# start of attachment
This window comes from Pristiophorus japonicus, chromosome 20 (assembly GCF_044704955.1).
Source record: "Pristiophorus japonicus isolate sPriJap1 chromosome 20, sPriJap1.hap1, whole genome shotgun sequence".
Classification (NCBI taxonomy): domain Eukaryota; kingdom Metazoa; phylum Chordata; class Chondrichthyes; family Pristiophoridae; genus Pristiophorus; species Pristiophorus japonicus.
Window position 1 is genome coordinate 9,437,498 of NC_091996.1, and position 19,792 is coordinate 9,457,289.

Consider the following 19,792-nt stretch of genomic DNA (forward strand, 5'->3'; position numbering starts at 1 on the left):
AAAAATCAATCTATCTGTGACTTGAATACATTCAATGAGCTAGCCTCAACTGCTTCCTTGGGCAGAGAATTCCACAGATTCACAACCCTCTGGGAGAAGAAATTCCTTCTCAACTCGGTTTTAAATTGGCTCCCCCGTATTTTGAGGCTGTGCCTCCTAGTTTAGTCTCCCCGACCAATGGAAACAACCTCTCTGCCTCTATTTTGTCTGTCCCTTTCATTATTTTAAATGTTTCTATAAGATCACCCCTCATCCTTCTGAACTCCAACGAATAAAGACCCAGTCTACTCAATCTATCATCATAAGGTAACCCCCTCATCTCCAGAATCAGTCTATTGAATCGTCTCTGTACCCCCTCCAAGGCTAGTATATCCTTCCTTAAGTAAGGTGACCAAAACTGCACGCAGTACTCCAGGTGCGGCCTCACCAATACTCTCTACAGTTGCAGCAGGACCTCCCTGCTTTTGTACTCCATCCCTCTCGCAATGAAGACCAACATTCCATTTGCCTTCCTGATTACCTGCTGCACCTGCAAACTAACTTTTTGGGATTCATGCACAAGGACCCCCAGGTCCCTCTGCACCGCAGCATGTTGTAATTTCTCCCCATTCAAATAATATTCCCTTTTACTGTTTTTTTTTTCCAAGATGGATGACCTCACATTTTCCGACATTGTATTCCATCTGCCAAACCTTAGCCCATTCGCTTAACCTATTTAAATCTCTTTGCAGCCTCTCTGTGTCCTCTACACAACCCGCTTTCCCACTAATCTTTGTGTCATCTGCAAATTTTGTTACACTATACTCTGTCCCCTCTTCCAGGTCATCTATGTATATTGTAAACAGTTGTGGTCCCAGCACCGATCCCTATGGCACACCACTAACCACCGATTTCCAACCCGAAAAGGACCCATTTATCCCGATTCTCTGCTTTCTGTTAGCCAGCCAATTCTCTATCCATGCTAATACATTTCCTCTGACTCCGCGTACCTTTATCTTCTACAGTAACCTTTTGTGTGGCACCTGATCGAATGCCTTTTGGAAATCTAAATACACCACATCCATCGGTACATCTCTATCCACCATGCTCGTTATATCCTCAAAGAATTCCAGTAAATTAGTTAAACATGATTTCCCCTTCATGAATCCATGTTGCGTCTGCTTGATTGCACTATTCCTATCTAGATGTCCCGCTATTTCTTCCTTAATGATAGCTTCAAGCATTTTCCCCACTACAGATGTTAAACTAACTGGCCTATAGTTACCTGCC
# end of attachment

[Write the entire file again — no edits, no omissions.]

This window comes from Pristiophorus japonicus, chromosome 20 (assembly GCF_044704955.1).
Source record: "Pristiophorus japonicus isolate sPriJap1 chromosome 20, sPriJap1.hap1, whole genome shotgun sequence".
Classification (NCBI taxonomy): domain Eukaryota; kingdom Metazoa; phylum Chordata; class Chondrichthyes; family Pristiophoridae; genus Pristiophorus; species Pristiophorus japonicus.
Window position 1 is genome coordinate 9,437,498 of NC_091996.1, and position 19,792 is coordinate 9,457,289.

Consider the following 19,792-nt stretch of genomic DNA (forward strand, 5'->3'; position numbering starts at 1 on the left):
AAAAATCAATCTATCTGTGACTTGAATACATTCAATGAGCTAGCCTCAACTGCTTCCTTGGGCAGAGAATTCCACAGATTCACAACCCTCTGGGAGAAGAAATTCCTTCTCAACTCGGTTTTAAATTGGCTCCCCCGTATTTTGAGGCTGTGCCTCCTAGTTTAGTCTCCCCGACCAATGGAAACAACCTCTCTGCCTCTATTTTGTCTGTCCCTTTCATTATTTTAAATGTTTCTATAAGATCACCCCTCATCCTTCTGAACTCCAACGAATAAAGACCCAGTCTACTCAATCTATCATCATAAGGTAACCCCCTCATCTCCAGAATCAGTCTATTGAATCGTCTCTGTACCCCCTCCAAGGCTAGTATATCCTTCCTTAAGTAAGGTGACCAAAACTGCACGCAGTACTCCAGGTGCGGCCTCACCAATACTCTCTACAGTTGCAGCAGGACCTCCCTGCTTTTGTACTCCATCCCTCTCGCAATGAAGACCAACATTCCATTTGCCTTCCTGATTACCTGCTGCACCTGCAAACTAACTTTTTGGGATTCATGCACAAGGACCCCCAGGTCCCTCTGCACCGCAGCATGTTGTAATTTCTCCCCATTCAAATAATATTCCCTTTTACTGTTTTTTTTTTCCAAGATGGATGACCTCACATTTTCCGACATTGTATTCCATCTGCCAAACCTTAGCCCATTCGCTTAACCTATTTAAATCTCTTTGCAGCCTCTCTGTGTCCTCTACACAACCCGCTTTCCCACTAATCTTTGTGTCATCTGCAAATTTTGTTACACTATACTCTGTCCCCTCTTCCAGGTCATCTATGTATATTGTAAACAGTTGTGGTCCCAGCACCGATCCCTATGGCACACCACTAACCACCGATTTCCAACCCGAAAAGGACCCATTTATCCCGATTCTCTGCTTTCTGTTAGCCAGCCAATTCTCTATCCATGCTAATACATTTCCTCTGACTCCGCGTACCTTTATCTTCTACAGTAACCTTTTGTGTGGCACCTGATCGAATGCCTTTTGGAAATCTAAATACACCACATCCATCGGTACATCTCTATCCACCATGCTCGTTATATCCTCAAAGAATTCCAGTAAATTAGTTAAACATGATTTCCCCTTCATGAATCCATGTTGCGTCTGCTTGATTGCACTATTCCTATCTAGATGTCCCGCTATTTCTTCCTTAATGATAGCTTCAAGCATTTTCCCCACTACAGATGTTAAACTAACTGGCCTATAGTTACCTGCC